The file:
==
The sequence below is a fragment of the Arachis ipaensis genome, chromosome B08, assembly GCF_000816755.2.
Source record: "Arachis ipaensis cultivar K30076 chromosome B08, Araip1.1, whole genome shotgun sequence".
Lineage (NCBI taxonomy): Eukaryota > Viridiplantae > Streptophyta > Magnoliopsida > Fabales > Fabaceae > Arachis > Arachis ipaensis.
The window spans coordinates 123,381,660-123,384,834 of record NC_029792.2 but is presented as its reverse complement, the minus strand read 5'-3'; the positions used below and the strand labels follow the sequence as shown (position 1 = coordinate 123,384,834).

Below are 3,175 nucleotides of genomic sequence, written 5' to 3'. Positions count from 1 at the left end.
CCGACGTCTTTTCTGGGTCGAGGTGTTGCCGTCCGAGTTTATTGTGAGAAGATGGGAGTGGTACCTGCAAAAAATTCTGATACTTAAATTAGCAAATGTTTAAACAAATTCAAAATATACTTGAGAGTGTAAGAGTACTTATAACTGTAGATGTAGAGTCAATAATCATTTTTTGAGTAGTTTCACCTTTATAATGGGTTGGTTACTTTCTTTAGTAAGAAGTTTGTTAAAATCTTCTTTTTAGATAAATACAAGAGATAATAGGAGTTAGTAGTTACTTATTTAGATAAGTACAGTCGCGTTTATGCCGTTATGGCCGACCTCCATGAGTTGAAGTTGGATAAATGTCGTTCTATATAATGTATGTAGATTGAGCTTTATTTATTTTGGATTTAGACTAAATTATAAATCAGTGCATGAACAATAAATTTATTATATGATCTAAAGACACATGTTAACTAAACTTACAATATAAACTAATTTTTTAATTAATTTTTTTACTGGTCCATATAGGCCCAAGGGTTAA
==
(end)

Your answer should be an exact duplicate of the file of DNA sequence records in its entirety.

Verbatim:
The sequence below is a fragment of the Arachis ipaensis genome, chromosome B08, assembly GCF_000816755.2.
Source record: "Arachis ipaensis cultivar K30076 chromosome B08, Araip1.1, whole genome shotgun sequence".
Lineage (NCBI taxonomy): Eukaryota > Viridiplantae > Streptophyta > Magnoliopsida > Fabales > Fabaceae > Arachis > Arachis ipaensis.
The window spans coordinates 123,381,660-123,384,834 of record NC_029792.2 but is presented as its reverse complement, the minus strand read 5'-3'; the positions used below and the strand labels follow the sequence as shown (position 1 = coordinate 123,384,834).

Below are 3,175 nucleotides of genomic sequence, written 5' to 3'. Positions count from 1 at the left end.
CCGACGTCTTTTCTGGGTCGAGGTGTTGCCGTCCGAGTTTATTGTGAGAAGATGGGAGTGGTACCTGCAAAAAATTCTGATACTTAAATTAGCAAATGTTTAAACAAATTCAAAATATACTTGAGAGTGTAAGAGTACTTATAACTGTAGATGTAGAGTCAATAATCATTTTTTGAGTAGTTTCACCTTTATAATGGGTTGGTTACTTTCTTTAGTAAGAAGTTTGTTAAAATCTTCTTTTTAGATAAATACAAGAGATAATAGGAGTTAGTAGTTACTTATTTAGATAAGTACAGTCGCGTTTATGCCGTTATGGCCGACCTCCATGAGTTGAAGTTGGATAAATGTCGTTCTATATAATGTATGTAGATTGAGCTTTATTTATTTTGGATTTAGACTAAATTATAAATCAGTGCATGAACAATAAATTTATTATATGATCTAAAGACACATGTTAACTAAACTTACAATATAAACTAATTTTTTAATTAATTTTTTTACTGGTCCATATAGGCCCAAGGGTTAA